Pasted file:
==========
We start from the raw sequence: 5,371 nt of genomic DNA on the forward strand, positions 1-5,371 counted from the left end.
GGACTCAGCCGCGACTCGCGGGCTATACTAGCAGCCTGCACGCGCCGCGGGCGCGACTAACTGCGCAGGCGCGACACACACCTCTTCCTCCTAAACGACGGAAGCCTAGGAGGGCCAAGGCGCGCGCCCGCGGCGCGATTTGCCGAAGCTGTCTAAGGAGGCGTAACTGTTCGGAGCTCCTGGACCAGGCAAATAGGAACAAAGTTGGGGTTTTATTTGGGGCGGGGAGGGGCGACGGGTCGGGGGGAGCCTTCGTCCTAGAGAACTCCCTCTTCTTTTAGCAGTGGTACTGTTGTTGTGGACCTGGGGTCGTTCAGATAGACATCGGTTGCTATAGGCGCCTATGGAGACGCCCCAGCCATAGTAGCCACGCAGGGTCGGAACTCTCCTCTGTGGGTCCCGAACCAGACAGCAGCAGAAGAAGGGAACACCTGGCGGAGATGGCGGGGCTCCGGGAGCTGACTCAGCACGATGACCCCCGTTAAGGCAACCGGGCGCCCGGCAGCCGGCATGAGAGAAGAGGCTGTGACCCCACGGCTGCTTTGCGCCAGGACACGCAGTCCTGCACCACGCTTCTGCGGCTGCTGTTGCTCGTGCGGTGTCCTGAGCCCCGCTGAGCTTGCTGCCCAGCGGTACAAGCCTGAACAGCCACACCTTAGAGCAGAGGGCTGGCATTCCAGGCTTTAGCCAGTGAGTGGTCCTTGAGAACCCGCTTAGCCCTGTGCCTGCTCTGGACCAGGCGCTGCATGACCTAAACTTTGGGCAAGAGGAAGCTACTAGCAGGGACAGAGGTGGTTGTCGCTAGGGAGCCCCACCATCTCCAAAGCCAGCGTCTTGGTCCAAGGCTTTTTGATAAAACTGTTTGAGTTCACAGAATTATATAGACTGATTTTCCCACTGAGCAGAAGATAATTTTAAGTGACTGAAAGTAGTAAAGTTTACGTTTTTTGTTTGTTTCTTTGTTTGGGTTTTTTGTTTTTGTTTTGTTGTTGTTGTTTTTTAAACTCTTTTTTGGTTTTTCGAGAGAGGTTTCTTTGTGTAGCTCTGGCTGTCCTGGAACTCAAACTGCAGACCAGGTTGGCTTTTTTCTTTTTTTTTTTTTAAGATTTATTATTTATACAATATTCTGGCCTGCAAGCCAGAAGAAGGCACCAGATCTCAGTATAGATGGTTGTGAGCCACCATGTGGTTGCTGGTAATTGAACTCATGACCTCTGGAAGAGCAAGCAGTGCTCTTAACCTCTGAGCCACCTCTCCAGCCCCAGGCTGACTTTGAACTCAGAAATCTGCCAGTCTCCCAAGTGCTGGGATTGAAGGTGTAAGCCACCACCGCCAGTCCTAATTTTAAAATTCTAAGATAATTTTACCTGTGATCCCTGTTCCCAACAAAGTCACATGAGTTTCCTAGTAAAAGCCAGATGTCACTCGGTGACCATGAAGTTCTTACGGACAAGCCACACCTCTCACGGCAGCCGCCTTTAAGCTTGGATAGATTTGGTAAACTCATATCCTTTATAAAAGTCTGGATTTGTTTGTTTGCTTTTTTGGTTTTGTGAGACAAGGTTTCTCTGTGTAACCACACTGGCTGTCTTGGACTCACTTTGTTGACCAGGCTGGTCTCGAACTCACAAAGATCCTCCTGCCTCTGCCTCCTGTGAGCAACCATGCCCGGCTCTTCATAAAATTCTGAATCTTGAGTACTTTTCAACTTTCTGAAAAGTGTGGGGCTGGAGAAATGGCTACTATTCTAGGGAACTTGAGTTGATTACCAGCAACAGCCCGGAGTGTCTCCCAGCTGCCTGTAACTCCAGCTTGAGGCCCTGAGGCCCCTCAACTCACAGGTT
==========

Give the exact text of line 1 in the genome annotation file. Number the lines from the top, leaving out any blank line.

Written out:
We start from the raw sequence: 5,371 nt of genomic DNA on the forward strand, positions 1-5,371 counted from the left end.